Monday, March 28, 2011

Green Acre Bahá'í School: Contributing to a Conversation on Human Rights

I spent this weekend at Green Acre Bahá'í School in Eliot, Maine for a program entitled "Protagonists of Change: An Exploration in Public Discourse" led by Anthony Vance. We discussed ways in which we can contribute to a conversation about social change. We specifically focused on human rights, but also talked about peace, poverty alleviation, education, and capacity building.

We spoke about some of the assumptions that underlie our conversations. These assumptions include the oneness of humanity, each individual has value, the importance of learning, we must use science and reason, we seek to build capacity, we are outward looking and inclusive, and leadership is facilitating a journey on a path of service.

The weekend was also filled with friendship, fellowship, reflection, contemplation, and enjoying the beauty of nature.

Anthony Vance facilitating a session

Participants studying documents

Peace is what it's all about. Sarah Farmer carrying the peace flag.

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2 Comments:

At 7:25 AM, Blogger EdoRiver said...

Hi Anne, You've got to data dump here of your class notes from the weekend. I am looking for intellectual since the NYTimes has converted to a pay-before-you-read site.

I will react to one of your comments. "We spoke about some of the assumptions..." I think there are two sets of assumptions, a) our assumptions, and b) the other guy's assumptions. Both can be rather illusive at the time of he conversation. This is why, I see, that lots of prayer and meditation is important, to reveal those assumptions. As my old prof. Dr. Dan Jordan, used to say, "No one appears more protected than one who is ignorant of his own ignorance." To just try to uncover, from a neutral ground, the assumptions that we have from our day to day life is often a very good place to start communication about change. You mention that we have an assumption of the oneness of humanity. Yes, and no. I have some intellectual recognition of what these 3 words mean.....but since it is largely an intellectual concept/belief. I am not sure what it would mean. Here in Japan this concept is very very hard to first explain, and then help the listener understand its implications. To use this concept is to really fall into a dark (but maybe not black :-) hole. I can't remember if I have ever used these 3 words to Japanese I have talked to recently , although it is a handy summary of the Faith. I think people in the US, assuming they don't feel threatened by the way the Hispanic population is transforming the country West of the Mississippi, and if they live in an urban area they can gain some appreciation of a possible harmony of the various flowers in the garden.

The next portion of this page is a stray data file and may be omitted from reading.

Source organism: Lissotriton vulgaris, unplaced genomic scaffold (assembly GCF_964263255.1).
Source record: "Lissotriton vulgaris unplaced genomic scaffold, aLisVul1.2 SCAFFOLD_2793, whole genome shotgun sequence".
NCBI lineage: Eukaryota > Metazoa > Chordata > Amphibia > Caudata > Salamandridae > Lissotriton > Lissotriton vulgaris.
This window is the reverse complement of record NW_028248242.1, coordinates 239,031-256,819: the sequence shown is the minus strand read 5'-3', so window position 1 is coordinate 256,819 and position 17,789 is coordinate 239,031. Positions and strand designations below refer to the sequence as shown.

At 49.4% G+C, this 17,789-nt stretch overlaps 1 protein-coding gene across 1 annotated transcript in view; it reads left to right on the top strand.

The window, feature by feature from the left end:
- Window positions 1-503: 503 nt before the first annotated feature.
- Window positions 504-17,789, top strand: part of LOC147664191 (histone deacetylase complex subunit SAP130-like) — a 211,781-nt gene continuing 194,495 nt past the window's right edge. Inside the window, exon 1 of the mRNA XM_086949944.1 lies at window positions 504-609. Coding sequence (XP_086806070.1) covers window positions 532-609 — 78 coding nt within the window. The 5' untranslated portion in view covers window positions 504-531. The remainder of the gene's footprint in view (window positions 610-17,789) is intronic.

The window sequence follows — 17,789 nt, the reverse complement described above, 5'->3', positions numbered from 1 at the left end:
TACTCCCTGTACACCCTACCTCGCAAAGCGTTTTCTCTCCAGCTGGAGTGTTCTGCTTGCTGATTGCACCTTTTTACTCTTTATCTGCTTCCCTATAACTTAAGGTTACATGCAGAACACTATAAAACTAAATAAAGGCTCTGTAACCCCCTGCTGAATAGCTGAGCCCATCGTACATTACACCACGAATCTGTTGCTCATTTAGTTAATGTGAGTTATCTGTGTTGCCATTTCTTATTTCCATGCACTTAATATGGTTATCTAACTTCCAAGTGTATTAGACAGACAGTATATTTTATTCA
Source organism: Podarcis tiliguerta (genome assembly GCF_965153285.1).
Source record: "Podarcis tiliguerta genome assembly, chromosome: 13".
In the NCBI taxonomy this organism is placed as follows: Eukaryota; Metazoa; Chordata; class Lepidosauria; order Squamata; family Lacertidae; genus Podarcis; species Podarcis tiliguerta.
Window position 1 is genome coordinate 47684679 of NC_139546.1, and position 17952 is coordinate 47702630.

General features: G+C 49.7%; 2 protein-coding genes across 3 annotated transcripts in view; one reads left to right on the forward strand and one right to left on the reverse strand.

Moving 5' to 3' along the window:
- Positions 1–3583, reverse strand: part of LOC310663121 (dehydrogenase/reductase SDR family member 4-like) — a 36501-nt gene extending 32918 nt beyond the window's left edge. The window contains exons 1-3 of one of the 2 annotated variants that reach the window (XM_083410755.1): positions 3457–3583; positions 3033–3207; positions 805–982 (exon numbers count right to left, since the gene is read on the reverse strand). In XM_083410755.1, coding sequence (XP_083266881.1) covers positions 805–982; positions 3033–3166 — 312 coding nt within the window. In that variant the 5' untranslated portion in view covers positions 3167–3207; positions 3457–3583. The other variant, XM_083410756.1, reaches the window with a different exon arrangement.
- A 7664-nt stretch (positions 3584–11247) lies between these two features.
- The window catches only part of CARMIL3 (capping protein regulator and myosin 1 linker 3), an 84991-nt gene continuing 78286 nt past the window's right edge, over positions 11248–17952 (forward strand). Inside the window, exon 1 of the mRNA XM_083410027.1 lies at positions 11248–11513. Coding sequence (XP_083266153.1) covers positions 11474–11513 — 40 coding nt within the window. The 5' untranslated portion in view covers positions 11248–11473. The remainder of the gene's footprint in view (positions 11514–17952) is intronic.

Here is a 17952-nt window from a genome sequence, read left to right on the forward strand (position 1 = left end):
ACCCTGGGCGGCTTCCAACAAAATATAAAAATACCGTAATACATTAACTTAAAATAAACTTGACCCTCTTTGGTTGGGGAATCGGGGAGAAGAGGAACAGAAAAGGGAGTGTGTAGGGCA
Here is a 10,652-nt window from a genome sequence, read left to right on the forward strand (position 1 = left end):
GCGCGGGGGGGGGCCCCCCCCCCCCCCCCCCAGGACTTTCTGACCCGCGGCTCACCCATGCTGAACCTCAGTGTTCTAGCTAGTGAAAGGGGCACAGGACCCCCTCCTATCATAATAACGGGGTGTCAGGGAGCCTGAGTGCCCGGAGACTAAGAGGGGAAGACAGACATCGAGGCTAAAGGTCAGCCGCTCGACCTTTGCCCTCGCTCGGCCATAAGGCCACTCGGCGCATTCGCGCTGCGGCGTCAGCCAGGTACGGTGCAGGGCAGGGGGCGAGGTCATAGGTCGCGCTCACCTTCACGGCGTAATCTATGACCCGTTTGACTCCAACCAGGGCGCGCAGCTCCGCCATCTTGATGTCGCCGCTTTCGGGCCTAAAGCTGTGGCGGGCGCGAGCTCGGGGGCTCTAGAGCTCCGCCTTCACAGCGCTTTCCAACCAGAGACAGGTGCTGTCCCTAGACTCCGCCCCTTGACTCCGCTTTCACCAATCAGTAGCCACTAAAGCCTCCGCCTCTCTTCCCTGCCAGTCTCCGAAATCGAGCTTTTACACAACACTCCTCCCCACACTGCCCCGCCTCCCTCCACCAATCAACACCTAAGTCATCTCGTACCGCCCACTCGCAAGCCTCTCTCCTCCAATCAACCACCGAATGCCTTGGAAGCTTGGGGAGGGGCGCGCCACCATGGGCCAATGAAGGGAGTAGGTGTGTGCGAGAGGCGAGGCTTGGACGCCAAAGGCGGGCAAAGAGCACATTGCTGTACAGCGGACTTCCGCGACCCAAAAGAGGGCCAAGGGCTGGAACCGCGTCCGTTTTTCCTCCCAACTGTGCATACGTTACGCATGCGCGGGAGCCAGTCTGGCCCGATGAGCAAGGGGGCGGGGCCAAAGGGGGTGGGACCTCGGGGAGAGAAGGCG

Regards from Japan

 
At 9:26 PM, Blogger Anne said...

Hi EdoRiver, Thank you for your insights about communication! I agree it's very important to be aware of our assumptions and our conversation partner's assumptions. Also very nice to get a cross cultural perspective, sometimes certain phrases have more meaning or a different meaning in different areas. Nice to reflect on all these ideas.

 

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